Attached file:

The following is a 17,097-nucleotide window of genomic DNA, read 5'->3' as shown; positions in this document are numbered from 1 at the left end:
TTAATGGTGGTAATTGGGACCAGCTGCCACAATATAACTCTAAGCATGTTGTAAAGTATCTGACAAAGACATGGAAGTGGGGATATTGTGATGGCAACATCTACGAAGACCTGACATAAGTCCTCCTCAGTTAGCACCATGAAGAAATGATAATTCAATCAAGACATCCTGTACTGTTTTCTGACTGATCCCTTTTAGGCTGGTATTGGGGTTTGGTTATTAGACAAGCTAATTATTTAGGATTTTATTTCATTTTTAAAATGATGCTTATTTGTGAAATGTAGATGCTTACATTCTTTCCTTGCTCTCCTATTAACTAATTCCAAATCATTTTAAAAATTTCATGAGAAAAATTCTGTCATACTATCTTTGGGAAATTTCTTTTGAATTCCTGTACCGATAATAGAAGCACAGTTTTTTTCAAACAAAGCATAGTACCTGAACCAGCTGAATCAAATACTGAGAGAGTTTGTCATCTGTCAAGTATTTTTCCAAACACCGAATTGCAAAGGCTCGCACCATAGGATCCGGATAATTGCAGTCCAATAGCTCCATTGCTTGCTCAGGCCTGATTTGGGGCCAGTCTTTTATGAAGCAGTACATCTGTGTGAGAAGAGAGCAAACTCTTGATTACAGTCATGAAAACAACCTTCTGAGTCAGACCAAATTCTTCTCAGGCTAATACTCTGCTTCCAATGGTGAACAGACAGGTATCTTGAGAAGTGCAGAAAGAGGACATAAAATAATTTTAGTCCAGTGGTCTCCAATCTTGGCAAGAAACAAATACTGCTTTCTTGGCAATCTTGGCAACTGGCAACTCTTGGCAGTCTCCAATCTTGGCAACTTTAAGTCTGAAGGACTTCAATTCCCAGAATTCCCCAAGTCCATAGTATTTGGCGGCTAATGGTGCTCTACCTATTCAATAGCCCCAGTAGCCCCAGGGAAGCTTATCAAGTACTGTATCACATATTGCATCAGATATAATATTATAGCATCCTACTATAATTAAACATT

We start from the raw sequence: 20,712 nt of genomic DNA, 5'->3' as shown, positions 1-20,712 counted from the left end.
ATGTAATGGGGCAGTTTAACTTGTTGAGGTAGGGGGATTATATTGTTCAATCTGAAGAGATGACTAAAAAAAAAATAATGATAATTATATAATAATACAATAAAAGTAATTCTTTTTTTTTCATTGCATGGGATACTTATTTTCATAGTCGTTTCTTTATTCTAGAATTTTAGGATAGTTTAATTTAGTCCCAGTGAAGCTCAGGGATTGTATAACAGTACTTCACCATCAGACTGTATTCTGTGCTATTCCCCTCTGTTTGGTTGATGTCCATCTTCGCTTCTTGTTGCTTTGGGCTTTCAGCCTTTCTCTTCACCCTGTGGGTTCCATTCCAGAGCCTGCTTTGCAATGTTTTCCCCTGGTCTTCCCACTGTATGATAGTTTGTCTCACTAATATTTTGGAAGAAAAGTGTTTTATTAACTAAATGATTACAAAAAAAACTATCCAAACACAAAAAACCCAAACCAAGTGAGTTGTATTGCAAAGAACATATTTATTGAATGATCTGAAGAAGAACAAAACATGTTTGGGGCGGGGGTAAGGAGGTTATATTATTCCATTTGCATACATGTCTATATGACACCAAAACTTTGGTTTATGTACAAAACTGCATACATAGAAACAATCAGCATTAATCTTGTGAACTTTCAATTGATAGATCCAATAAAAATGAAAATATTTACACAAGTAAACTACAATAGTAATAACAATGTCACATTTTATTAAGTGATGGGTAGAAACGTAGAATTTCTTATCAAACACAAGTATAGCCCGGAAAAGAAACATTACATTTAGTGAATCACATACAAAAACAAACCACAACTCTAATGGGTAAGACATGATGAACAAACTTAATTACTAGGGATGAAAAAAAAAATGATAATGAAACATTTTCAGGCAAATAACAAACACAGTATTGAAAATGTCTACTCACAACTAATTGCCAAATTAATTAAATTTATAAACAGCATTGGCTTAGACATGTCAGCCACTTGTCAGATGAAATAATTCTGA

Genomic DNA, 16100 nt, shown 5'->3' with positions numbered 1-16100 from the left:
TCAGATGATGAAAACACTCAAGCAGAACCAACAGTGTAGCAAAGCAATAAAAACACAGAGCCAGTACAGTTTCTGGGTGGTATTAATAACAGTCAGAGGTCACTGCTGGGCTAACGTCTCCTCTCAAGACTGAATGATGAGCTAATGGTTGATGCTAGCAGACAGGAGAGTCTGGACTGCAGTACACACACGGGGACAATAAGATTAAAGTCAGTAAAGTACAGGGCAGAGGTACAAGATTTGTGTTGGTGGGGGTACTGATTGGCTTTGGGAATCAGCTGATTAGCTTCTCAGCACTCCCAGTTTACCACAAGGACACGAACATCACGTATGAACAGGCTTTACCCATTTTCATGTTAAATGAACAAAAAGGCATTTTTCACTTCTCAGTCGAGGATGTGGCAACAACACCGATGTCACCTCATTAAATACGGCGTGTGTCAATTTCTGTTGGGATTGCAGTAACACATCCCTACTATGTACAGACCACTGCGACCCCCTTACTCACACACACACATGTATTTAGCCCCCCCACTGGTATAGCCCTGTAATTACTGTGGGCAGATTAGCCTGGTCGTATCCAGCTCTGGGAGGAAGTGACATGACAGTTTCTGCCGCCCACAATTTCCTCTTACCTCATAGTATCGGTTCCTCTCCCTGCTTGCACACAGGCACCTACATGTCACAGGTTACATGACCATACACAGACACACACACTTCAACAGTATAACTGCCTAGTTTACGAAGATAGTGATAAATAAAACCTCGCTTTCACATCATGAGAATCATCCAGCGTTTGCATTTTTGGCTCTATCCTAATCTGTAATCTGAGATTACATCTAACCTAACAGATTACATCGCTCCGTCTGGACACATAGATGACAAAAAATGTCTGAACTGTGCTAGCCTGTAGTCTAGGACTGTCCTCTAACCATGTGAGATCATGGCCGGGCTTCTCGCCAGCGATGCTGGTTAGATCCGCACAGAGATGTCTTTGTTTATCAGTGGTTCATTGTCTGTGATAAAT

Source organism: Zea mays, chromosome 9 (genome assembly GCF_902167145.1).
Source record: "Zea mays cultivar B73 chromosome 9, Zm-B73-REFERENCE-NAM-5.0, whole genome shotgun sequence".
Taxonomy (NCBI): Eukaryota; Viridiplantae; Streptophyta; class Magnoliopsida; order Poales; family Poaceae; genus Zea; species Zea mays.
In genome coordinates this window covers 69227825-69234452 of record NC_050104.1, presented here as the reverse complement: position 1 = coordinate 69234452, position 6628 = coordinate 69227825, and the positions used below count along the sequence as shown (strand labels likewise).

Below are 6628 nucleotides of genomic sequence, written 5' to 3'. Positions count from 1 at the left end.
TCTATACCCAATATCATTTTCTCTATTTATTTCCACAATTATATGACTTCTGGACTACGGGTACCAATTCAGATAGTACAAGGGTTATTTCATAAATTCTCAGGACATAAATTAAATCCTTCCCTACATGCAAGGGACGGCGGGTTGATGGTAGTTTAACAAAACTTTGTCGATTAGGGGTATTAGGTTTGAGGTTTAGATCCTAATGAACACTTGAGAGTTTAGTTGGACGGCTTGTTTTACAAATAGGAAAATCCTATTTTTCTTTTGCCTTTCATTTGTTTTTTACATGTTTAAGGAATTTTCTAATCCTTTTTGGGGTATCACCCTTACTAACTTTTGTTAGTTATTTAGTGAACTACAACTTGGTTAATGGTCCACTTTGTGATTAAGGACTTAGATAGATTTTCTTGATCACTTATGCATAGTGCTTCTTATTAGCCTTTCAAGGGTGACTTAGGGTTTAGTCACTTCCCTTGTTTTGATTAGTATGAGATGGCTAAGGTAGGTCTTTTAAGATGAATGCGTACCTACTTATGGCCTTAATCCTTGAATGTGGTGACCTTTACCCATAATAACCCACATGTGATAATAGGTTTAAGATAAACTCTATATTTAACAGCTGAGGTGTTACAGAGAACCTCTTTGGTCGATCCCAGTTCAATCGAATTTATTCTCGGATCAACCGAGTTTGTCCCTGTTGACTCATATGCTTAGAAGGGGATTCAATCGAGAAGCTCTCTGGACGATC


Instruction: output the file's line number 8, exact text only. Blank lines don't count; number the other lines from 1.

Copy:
Source record: "Zea mays cultivar B73 chromosome 9, Zm-B73-REFERENCE-NAM-5.0, whole genome shotgun sequence".